July 3, 2015


A postdoc position is open at the University of Iceland - Compensatory regulatory evolution and transcriptional cooption Which principles influence the rewiring and tuning of gene regulatory networks? How do those network react to genetic perturbations? We are seeking a post-doc to tackle those and related questions in project utilizing populations of Drosophila (fruit flies) that have undergone compensatory adaptation using experimental evolution and artificial selection. The project involves the analysis of tissue specific RNA-seq and numerical analyses. The ideal candidate is strong in evolutionary genetics, statistical and bioinformatic analyses and with capable hands for molecular biology. Excellent communication skills, main focus on writing, are required, as is a solid publication record. The candidate will be encouraged (and given time) to develop their own research program. The project is a collaboration between University of Iceland and McMaster University, mostly conducted in Iceland. Those interested are asked to send a cover letter detailing research interests and experience, a current CV, and contact details for three professional references by July 31th. Anticipated start date is Fall 2015, but this is flexible. The position is funded by the Icelandic Research fund (for 3 years), salary commensurate with qualifications. The University of Iceland is the leading research institute in the country, and groups at the Institute of biology ( and Biomedical Center ( study genomics, evolutionary, developmental, cellular and molecular biology. The shared facilities include High throughput sequencers, various specialized molecular biology equipment and computer clusters. The University is an equal opportunity workplace with strong combination of international and domestic scientists. Learn more about the work in the Palsson ( and Dworkin ( labs. Please send applications and/or inquiries to via Gmail

Background: Entoprocta (Kamptozoa) is an enigmatic, acoelomate, tentacle-bearing phylum with indirect development, either via a swimming- or a creeping-type larva and still debated phylogenetic position within Lophotrochozoa. Recent morphological and neuro-anatomical studies on the creeping-type larva support a close relationship of Entoprocta and Mollusca, with a number of shared apomorphies including a tetraneurous nervous system and a complex serotonin-expressing apical organ. However, many morphological traits of entoproct larvae, in particular of the putative basal creeping-type larva, remain elusive. Results: Applying fluorescent markers and 3D modeling, we found that this larval type has the most complex musculature hitherto described for any lophotrochozoan larva. The muscle systems identified include numerous novel and most likely creeping-type larva-specific structures such as frontal organ retractors, several other muscle fibers originating from the frontal organ, and longitudinal prototroch muscles. Interestingly, we found distinct muscle sets that are also present in several mollusks. These include paired sets of dorso-ventral muscles that intercross ventrally above the foot sole and a paired enrolling muscle that is distinct from the musculature of the body wall. Conclusion: Our data add further morphological support for an entoproct-mollusk relationship (Tetraneuralia) and strongly argue for the presence of an enrolling musculature as well as seriality (but not segmentation) in the last common tetraneuralian ancestor. The evolutionary driving forces that have led to the emergence of the extraordinarily complex muscular architecture in this short-lived, non-feeding entoproct larval type remain unknown, as are the processes that give rise to the highly different and much simpler muscular bodyplan of the adult entoproct during metamorphosis.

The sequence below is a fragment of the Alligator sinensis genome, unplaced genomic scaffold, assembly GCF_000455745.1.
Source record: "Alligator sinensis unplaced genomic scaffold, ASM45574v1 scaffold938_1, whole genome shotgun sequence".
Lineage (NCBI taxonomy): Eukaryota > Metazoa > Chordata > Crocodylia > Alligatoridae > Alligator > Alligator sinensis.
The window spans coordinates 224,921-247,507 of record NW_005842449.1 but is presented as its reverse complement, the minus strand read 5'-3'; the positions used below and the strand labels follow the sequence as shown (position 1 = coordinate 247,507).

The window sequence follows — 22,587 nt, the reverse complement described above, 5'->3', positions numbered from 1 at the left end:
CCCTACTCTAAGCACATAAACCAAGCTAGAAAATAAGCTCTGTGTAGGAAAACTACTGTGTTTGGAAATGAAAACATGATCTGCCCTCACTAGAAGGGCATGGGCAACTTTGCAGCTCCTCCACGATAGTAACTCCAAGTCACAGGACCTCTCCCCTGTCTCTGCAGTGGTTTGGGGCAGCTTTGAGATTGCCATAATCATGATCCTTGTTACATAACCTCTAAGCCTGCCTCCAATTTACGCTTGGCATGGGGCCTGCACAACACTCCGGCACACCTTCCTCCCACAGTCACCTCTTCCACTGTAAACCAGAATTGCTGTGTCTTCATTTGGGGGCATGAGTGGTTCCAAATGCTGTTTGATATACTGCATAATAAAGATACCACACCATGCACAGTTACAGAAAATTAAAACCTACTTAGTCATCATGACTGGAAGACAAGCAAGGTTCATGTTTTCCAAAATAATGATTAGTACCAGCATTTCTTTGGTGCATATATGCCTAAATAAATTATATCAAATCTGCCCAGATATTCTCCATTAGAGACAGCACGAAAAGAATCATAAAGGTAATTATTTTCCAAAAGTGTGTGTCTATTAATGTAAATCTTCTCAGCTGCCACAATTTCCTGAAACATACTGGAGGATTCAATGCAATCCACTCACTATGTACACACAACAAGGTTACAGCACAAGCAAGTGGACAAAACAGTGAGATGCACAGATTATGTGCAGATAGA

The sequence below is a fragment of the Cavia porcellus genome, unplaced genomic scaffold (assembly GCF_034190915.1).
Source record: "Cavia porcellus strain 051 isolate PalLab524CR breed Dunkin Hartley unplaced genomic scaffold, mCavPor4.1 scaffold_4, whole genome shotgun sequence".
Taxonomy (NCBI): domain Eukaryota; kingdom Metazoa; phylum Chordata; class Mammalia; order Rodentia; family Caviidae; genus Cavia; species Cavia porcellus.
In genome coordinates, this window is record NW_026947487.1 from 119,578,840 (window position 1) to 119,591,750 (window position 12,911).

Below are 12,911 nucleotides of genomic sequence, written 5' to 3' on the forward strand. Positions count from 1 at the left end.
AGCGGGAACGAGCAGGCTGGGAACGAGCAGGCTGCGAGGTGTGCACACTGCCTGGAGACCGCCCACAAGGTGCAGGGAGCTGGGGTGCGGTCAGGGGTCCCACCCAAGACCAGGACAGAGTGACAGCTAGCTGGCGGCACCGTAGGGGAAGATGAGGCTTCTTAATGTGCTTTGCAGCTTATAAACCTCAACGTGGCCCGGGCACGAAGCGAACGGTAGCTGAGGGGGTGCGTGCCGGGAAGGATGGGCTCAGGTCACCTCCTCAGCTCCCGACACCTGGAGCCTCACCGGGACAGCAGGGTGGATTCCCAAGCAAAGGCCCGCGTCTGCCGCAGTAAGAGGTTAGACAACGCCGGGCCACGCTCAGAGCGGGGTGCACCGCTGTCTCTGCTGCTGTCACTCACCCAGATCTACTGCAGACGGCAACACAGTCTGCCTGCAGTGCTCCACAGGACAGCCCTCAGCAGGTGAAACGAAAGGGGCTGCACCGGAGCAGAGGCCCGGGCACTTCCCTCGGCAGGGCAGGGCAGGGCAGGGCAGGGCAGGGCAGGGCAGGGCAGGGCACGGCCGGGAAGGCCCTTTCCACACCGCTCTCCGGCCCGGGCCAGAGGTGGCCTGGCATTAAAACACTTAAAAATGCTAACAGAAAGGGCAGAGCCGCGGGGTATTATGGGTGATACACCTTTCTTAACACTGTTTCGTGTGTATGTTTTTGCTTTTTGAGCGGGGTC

July 2, 2015

Background: Long-distance dispersal events have the potential to shape species distributions and ecosystem diversity over large spatial scales, and to influence processes such as population persistence and the pace and scale of invasion. How such dispersal strategies have evolved and are maintained within species is, however, often unclear. We have studied long-distance dispersal in a range of pest-controlling terrestrial spiders that are important predators within agricultural ecosystems. These species persist in heterogeneous environments through their ability to re-colonise vacant habitat by repeated long-distance aerial dispersal (“ballooning”) using spun silk lines. Individuals are strictly terrestrial, are not thought to tolerate landing on water, and have no control over where they land once airborne. Their tendency to spread via aerial dispersal has thus been thought to be limited by the costs of encountering water, which is a frequent hazard in the landscape. Results: In our study we find that ballooning in a subset of individuals from two groups of widely-distributed and phylogenetically distinct terrestrial spiders (linyphiids and one tetragnathid) is associated with a hitherto undescribed ability of those same individuals to survive encounters with both fresh and marine water. Individuals that showed a high tendency to adopt ‘ballooning’ behaviour adopted elaborate postures to seemingly take advantage of the wind current whilst on the water surface. Conclusions: The ability of individuals capable of long-distance aerial dispersal to survive encounters with water allows them to disperse repeatedly, thereby increasing the pace and spatial scale over which they can spread and subsequently exert an influence on the ecosystems into which they migrate. The potential for genetic connectivity between populations, which can influence the rate of localized adaptation, thus exists over much larger geographic scales than previously thought. Newly available habitat may be particularly influenced given the degree of ecosystem disturbance that is known to follow new predator introductions.